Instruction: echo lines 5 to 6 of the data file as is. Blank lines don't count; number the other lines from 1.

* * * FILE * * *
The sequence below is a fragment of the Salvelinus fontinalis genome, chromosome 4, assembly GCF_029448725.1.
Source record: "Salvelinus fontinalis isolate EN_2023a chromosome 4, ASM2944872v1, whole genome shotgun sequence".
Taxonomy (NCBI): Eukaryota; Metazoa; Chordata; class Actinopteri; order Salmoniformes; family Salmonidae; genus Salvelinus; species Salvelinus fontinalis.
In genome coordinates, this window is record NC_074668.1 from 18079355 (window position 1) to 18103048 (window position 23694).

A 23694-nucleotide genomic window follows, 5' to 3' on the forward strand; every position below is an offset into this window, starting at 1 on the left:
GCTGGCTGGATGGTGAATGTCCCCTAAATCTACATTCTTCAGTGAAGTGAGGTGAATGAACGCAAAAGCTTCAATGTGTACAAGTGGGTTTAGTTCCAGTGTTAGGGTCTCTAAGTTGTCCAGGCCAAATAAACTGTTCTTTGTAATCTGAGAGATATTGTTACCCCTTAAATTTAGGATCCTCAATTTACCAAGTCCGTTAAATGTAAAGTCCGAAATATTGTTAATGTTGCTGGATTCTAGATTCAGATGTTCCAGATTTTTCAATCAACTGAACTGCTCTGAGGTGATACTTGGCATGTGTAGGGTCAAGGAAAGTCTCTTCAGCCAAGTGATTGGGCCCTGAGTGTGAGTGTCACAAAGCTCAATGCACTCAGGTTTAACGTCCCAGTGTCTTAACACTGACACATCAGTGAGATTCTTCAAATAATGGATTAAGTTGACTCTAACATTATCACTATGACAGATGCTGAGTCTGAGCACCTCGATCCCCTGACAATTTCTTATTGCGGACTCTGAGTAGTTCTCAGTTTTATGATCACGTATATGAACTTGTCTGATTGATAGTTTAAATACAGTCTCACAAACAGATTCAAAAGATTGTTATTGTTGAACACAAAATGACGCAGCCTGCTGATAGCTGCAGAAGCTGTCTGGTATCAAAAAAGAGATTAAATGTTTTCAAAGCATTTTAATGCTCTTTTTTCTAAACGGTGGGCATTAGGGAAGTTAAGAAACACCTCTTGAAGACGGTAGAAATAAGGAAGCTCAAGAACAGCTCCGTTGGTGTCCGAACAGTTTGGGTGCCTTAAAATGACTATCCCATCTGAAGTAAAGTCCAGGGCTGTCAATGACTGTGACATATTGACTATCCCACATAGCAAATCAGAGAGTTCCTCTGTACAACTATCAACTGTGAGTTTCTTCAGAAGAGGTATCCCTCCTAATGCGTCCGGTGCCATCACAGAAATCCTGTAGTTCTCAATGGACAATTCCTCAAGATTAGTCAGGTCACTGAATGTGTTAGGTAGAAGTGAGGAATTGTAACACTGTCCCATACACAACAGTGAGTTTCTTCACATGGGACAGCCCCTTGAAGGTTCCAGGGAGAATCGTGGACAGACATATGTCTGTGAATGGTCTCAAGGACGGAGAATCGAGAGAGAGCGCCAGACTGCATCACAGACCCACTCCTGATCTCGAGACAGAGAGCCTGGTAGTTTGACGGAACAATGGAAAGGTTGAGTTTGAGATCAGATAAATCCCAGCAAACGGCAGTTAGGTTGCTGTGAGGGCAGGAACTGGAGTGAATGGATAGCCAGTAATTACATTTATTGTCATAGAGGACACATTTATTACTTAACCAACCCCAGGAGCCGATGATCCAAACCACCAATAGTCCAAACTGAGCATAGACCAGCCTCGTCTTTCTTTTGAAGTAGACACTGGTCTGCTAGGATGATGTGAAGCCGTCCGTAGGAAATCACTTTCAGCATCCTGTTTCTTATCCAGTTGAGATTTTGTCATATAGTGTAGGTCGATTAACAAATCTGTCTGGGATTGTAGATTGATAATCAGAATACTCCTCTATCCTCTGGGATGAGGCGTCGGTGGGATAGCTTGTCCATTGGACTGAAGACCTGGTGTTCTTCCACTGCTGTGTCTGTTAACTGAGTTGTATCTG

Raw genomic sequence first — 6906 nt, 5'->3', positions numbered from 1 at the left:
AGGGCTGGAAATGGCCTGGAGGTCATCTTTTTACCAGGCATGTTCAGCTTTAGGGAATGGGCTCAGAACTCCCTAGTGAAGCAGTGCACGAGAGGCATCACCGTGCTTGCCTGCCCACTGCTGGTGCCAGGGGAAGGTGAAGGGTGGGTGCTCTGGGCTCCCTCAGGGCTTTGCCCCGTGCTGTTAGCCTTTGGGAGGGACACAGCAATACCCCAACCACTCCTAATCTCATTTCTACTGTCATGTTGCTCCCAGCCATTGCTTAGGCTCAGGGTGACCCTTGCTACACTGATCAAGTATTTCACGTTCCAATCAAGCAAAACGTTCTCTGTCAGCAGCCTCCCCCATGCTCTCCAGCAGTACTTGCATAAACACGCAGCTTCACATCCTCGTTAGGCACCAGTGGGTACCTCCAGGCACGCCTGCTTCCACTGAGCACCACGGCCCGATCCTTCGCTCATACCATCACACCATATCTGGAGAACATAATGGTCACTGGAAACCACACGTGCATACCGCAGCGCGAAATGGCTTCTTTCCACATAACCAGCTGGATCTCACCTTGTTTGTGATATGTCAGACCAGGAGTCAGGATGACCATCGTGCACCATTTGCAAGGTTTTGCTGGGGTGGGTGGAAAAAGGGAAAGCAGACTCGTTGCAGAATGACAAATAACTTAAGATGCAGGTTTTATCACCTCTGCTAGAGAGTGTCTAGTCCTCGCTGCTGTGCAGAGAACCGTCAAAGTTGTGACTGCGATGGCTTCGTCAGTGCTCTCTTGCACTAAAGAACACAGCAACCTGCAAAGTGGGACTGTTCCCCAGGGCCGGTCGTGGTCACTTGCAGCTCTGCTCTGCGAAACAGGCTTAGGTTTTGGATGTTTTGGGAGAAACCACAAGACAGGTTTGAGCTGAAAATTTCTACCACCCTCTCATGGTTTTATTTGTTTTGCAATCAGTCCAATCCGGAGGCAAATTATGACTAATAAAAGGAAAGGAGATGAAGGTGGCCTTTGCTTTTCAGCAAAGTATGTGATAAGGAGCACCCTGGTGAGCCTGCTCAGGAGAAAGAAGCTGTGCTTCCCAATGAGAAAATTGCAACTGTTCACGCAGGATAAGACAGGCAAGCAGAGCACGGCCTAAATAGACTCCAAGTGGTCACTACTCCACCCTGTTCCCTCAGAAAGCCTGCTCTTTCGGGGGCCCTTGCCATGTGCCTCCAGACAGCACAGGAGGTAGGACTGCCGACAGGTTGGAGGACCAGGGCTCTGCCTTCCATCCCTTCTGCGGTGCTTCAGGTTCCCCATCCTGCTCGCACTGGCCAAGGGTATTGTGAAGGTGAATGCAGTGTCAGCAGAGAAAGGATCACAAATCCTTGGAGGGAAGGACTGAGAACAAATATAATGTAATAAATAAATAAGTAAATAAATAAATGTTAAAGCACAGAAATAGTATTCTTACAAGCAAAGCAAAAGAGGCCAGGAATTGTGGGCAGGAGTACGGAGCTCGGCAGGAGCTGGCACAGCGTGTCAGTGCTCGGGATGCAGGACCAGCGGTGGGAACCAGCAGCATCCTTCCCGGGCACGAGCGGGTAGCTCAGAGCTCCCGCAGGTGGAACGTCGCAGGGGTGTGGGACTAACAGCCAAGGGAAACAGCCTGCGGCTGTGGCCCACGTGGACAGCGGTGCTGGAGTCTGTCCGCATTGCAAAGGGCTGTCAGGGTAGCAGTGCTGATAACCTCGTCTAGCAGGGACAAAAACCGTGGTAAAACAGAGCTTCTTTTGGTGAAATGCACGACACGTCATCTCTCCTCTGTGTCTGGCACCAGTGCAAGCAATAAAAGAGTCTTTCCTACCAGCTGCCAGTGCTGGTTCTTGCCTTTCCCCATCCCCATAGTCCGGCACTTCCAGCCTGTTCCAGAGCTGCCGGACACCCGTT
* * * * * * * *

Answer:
A 23694-nucleotide genomic window follows, 5' to 3' on the forward strand; every position below is an offset into this window, starting at 1 on the left:
GCTGGCTGGATGGTGAATGTCCCCTAAATCTACATTCTTCAGTGAAGTGAGGTGAATGAACGCAAAAGCTTCAATGTGTACAAGTGGGTTTAGTTCCAGTGTTAGGGTCTCTAAGTTGTCCAGGCCAAATAAACTGTTCTTTGTAATCTGAGAGATATTGTTACCCCTTAAATTTAGGATCCTCAATTTACCAAGTCCGTTAAATGTAAAGTCCGAAATATTGTTAATGTTGCTGGATTCTAGATTCAGATGTTCCAGATTTTTCAATCAACTGAACTGCTCTGAGGTGATACTTGGCATGTGTAGGGTCAAGGAAAGTCTCTTCAGCCAAGTGATTGGGCCCTGAGTGTGAGTGTCACAAAGCTCAATGCACTCAGGTTTAACGTCCCAGTGTCTTAACACTGACACATCAGTGAGATTCTTCAAATAATGGATTAAGTTGACTCTAACATTATCACTATGACAGATGCTGAGTCTGAGCACCTCGATCCCCTGACAATTTCTTATTGCGGACTCTGAGTAGTTCTCAGTTTTATGATCACGTATATGAACTTGTCTGATTGATAGTTTAAATACAGTCTCACAAACAGATTCAAAAGATTGTTATTGTTGAACACAAAATGACGCAGCCTGCTGATAGCTGCAGAAGCTGTCTGGTATCAAAAAAGAGATTAAATGTTTTCAAAGCATTTTAATGCTCTTTTTTCTAAACGGTGGGCATTAGGGAAGTTAAGAAACACCTCTTGAAGACGGTAGAAATAAGGAAGCTCAAGAACAGCTCCGTTGGTGTCCGAACAGTTTGGGTGCCTTAAAATGACTATCCCATCTGAAGTAAAGTCCAGGGCTGTCAATGACTGTGACATATTGACTATCCCACATAGCAAATCAGAGAGTTCCTCTGTACAACTATCAACTGTGAGTTTCTTCAGAAGAGGTATCCCTCCTAATGCGTCCGGTGCCATCACAGAAATCCTGTAGTTCTCAATGGACAATTCCTCAAGATTAGTCAGGTCACTGAATGTGTTAGGTAGAAGTGAGGAATTGTAACACTGTCCCATACACAACAGTGAGTTTCTTCACATGGGACAGCCCCTTGAAGGTTCCAGGGAGAATCGTGGACAGACATATGTCTGTGAATGGTCTCAAGGACGGAGAATCGAGAGAGAGCGCCAGACTGCATCACAGACCCACTCCTGATCTCGAGACAGAGAGCCTGGTAGTTTGACGGAACAATGGAAAGGTTGAGTTTGAGATCAGATAAATCCCAGCAAACGGCAGTTAGGTTGCTGTGAGGGCAGGAACTGGAGTGAATGGATAGCCAGTAATTACATTTATTGTCATAGAGGACACATTTATTACTTAACCAACCCCAGGAGCCGATGATCCAAACCACCAATAGTCCAAACTGAGCATAGACCAGCCTCGTCTTTCTTTTGAAGTAGACACTGGTCTGCTAGGATGATGTGAAGCCGTCCGTAGGAAATCACTTTCAGCATCCTGTTTCTTATCCAGTTGAGATTTTGTCATATAGTGTAGGTCGATTAACAAATCTGTCTGGGATTGTAGATTGATAATCAGAATACTCCTCTATCCTCTGGGATGAGGCGTCGGTGGGATAGCTTGTCCATTGGACTGAAGACCTGGTGTTCTTCCACTGCTGTGTCTGTTAACTGAGTTGTATCTG